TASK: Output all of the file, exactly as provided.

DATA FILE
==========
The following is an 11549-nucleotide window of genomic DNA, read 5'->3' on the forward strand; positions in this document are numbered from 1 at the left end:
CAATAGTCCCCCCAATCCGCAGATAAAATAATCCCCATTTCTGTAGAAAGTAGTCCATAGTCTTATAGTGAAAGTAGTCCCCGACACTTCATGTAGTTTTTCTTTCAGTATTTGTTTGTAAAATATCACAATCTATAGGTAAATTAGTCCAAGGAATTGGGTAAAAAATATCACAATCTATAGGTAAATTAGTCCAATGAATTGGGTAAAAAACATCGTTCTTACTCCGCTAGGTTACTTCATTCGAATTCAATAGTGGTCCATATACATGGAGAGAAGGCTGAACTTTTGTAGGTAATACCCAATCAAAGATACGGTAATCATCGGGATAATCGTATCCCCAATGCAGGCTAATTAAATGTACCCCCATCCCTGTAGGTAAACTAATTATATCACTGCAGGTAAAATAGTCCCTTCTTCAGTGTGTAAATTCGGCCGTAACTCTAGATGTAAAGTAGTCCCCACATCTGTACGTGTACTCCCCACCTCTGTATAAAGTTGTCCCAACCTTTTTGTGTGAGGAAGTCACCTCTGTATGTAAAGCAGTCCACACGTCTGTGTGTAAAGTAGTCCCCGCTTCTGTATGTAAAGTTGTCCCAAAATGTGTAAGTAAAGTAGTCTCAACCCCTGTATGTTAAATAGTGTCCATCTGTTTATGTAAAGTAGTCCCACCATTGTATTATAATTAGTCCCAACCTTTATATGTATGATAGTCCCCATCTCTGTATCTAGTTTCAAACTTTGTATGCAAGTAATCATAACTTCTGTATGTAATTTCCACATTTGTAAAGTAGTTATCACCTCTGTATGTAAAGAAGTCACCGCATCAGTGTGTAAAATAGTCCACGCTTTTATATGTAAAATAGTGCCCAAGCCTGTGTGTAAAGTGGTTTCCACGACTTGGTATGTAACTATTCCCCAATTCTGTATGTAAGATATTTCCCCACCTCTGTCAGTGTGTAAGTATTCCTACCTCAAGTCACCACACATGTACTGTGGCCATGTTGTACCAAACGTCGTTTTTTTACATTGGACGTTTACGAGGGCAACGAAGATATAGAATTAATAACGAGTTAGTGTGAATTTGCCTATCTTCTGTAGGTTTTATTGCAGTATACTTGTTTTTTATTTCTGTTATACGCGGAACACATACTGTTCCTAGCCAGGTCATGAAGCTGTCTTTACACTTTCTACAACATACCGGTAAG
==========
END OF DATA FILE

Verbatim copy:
The following is an 11549-nucleotide window of genomic DNA, read 5'->3' on the forward strand; positions in this document are numbered from 1 at the left end:
CAATAGTCCCCCCAATCCGCAGATAAAATAATCCCCATTTCTGTAGAAAGTAGTCCATAGTCTTATAGTGAAAGTAGTCCCCGACACTTCATGTAGTTTTTCTTTCAGTATTTGTTTGTAAAATATCACAATCTATAGGTAAATTAGTCCAAGGAATTGGGTAAAAAATATCACAATCTATAGGTAAATTAGTCCAATGAATTGGGTAAAAAACATCGTTCTTACTCCGCTAGGTTACTTCATTCGAATTCAATAGTGGTCCATATACATGGAGAGAAGGCTGAACTTTTGTAGGTAATACCCAATCAAAGATACGGTAATCATCGGGATAATCGTATCCCCAATGCAGGCTAATTAAATGTACCCCCATCCCTGTAGGTAAACTAATTATATCACTGCAGGTAAAATAGTCCCTTCTTCAGTGTGTAAATTCGGCCGTAACTCTAGATGTAAAGTAGTCCCCACATCTGTACGTGTACTCCCCACCTCTGTATAAAGTTGTCCCAACCTTTTTGTGTGAGGAAGTCACCTCTGTATGTAAAGCAGTCCACACGTCTGTGTGTAAAGTAGTCCCCGCTTCTGTATGTAAAGTTGTCCCAAAATGTGTAAGTAAAGTAGTCTCAACCCCTGTATGTTAAATAGTGTCCATCTGTTTATGTAAAGTAGTCCCACCATTGTATTATAATTAGTCCCAACCTTTATATGTATGATAGTCCCCATCTCTGTATCTAGTTTCAAACTTTGTATGCAAGTAATCATAACTTCTGTATGTAATTTCCACATTTGTAAAGTAGTTATCACCTCTGTATGTAAAGAAGTCACCGCATCAGTGTGTAAAATAGTCCACGCTTTTATATGTAAAATAGTGCCCAAGCCTGTGTGTAAAGTGGTTTCCACGACTTGGTATGTAACTATTCCCCAATTCTGTATGTAAGATATTTCCCCACCTCTGTCAGTGTGTAAGTATTCCTACCTCAAGTCACCACACATGTACTGTGGCCATGTTGTACCAAACGTCGTTTTTTTACATTGGACGTTTACGAGGGCAACGAAGATATAGAATTAATAACGAGTTAGTGTGAATTTGCCTATCTTCTGTAGGTTTTATTGCAGTATACTTGTTTTTTATTTCTGTTATACGCGGAACACATACTGTTCCTAGCCAGGTCATGAAGCTGTCTTTACACTTTCTACAACATACCGGTAAG